Despite members of the royal family holding a period of private mourning following the Queen’s funeral on Monday, the general public will be able to once again tour some of the royal residences from Thursday.
Palace officials have confirmed that The Queen’s Gallery at Buckingham Palace, the Palace of Holyroodhouse and The Queen’s Gallery in Edinburgh will reopen to visitors on September 22nd.
Meanwhile, Windsor Castle, where the Committal Service for the Queen was held with family members and friends on Monday, will reopen on September 29th.
Windsor Castle, where the committal service was held for Her late Majesty the Queen on Monday, will reopen on September 29th
The Queen’s Gallery in Buckingham Palace will be back open to the public on Thursday, 22 September
Meanwhile, The Queen’s Gallery at the Palace of Holyroodhouse in Edinburgh will also reopen to the public on Thursday (Pictured: The Cairo to Constantinople Early Photographs of the Middle East exhibition)
However, there is bad news for those hoping to still access the State Rooms at Buckingham Palace and the Royal Mews; neither will reopen to the public again this year.
The special displays at Buckingham Palace, Windsor Castle and the Palace of Holyroodhouse marking the Platinum Jubilee of Queen Elizabeth II will not reopen.
However, the exhibition Masterpieces from Buckingham Palace at The Queen’s Gallery, Edinburgh will be extended until Monday, 31 October.
Windsor Castle traditionally opens between March 1st and October 31st, and is likely to see thousands of visitors making a pilgrimage to the late Queen’s beloved home in the coming weeks.
Following the death of the Queen on 8 September at Balmoral Castle, the Royal Family’s website confirmed parts of royal residences that would normally be open to the public would close for a period of mourning.
The website read: ‘It is His Majesty The King’s wish that a period of Royal Mourning be observed from now until seven days after The Queen’s Funeral.’
Following the death of Her Majesty the Queen, His Majesty King Charles III declared all royal residences would be closed to the public to observe a period of mourning (Pictured: The Queen’s Gallery at Buckingham Palace)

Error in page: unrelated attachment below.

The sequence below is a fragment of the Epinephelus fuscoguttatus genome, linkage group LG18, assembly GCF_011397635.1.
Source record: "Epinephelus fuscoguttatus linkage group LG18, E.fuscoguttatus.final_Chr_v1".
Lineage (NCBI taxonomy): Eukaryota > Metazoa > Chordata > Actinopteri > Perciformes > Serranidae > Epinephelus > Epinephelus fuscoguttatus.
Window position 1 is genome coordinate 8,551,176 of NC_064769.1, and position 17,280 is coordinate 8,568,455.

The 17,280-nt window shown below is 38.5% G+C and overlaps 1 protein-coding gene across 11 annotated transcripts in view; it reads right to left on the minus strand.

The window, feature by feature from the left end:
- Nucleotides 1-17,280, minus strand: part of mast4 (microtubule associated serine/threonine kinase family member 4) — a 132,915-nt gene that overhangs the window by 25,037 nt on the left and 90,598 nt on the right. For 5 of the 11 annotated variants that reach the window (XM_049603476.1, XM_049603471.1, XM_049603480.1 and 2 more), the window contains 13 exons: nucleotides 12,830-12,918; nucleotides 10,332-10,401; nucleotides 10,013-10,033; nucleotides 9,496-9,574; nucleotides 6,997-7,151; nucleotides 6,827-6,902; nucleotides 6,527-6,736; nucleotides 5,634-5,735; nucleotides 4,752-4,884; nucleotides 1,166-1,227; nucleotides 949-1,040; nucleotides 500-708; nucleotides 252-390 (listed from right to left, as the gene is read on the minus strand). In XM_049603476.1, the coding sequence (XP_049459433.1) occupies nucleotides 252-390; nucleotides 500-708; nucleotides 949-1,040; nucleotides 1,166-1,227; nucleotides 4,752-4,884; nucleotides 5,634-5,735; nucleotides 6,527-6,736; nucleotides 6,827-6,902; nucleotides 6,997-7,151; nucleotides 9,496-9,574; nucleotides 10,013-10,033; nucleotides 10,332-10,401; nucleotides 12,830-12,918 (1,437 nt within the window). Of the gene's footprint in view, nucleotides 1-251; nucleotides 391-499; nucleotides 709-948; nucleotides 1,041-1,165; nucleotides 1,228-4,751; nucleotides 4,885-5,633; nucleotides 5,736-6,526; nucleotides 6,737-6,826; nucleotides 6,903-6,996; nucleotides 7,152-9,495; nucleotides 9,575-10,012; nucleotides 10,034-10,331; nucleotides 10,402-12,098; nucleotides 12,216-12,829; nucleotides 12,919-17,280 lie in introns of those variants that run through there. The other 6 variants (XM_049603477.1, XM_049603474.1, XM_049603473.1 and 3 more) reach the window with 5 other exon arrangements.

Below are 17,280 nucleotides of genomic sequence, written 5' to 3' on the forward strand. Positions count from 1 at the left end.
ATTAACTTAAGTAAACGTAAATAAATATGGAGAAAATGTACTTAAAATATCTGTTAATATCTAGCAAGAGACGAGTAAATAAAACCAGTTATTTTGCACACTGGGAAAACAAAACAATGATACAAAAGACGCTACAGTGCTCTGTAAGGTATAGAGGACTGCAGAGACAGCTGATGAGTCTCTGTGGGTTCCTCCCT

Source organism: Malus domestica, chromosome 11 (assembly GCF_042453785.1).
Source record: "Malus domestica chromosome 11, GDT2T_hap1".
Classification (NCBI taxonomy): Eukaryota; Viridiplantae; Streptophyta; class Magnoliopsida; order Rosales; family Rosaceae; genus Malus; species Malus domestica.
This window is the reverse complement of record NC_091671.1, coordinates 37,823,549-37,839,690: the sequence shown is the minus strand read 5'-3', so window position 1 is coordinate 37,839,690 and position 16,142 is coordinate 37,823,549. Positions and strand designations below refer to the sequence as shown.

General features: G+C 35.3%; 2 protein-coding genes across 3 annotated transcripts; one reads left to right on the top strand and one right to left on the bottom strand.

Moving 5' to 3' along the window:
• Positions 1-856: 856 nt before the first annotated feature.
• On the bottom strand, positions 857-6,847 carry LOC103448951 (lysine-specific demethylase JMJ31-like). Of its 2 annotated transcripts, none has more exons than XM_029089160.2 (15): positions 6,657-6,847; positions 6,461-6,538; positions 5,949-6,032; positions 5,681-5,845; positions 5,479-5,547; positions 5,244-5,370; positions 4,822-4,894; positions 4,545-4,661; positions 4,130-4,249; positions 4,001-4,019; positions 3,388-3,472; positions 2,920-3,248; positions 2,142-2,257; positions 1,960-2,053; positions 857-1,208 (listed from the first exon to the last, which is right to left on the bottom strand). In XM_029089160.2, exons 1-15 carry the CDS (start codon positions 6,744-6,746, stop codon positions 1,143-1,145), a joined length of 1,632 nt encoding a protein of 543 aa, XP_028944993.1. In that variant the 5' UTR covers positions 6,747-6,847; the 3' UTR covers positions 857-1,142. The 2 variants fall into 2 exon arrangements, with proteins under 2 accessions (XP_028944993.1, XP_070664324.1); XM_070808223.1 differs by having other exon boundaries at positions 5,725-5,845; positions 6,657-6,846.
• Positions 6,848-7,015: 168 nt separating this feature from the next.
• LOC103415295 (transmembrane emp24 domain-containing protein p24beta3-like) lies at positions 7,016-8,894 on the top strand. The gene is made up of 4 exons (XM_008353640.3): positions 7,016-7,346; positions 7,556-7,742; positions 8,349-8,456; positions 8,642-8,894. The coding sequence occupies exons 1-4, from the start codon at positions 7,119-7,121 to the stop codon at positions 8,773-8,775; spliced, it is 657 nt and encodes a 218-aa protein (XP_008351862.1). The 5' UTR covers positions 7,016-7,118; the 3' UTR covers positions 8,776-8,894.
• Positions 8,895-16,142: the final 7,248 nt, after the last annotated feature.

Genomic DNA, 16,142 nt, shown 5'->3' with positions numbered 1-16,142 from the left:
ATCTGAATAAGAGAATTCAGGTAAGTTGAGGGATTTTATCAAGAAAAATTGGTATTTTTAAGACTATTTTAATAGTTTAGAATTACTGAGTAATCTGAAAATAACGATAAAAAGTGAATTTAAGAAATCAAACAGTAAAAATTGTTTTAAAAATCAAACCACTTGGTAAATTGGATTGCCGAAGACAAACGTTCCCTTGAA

The Palace of Holyroodhouse (pictured during the Ceremony of the Keys) was closed to the public during a period of mourning. The Queen’s children took part in a procession behind their mother’s coffin as it was led in a harse to St Giles’ Cathedral, where Her late Majesty lay in state
The statement added: ‘Royal Mourning will be observed by Members of the Royal Family, Royal Household staff and Representatives of the Royal Household on official duties, together with troops committed to Ceremonial Duties.’
Meanwhile, flags on royal residences flew at half mast after the passing of Her Majesty Queen Elizabeth II.
The state funeral of the Queen was held at Westminster Abbey on Monday and was attended by some 2,000 guests including royal families and leaders from around the world.
Following the state funeral, a committal service was held at St George’s Chapel in Windsor Castle in the afternoon, before the Royal Family gathered there again at 7.30pm for a private, more intimate burial service where Her Majesty was laid to rest.
Queen Elizabeth II was buried at the King George VI Memorial Chapel in Windsor, where she will lie in eternity with Prince Philip, her husband of 73 years, King George VI, The Queen Mother and Princess Margaret.
It is estimated up to 2million people crowded into central London to see the coffin after the state funeral at Westminster Abbey.
Mourners covered the royal hearse in flowers as it travelled to Windsor from Wellington Arch after the Queen was carried past Buckingham Palace for a final time.
As the Queen’s coffin was transferred to Windsor Castle mourners continued to line the streets as it passed along the Long Walk towards St George’s Chapel.
The Queen’s beloved corgis Muick and Sandy and one of her favourite ever horses made a special poignant appearance at Windsor during the procession.
The young dogs – one on a red lead and one on a blue lead – were brought out into the quadrangle by two pages in red tailcoats for the arrival of the Queen’s coffin.
Emma, the Queen’s Fell Pony, had greeted the procession, standing on grass in a gap in the floral tributes along the Long Walk in honour of her late owner.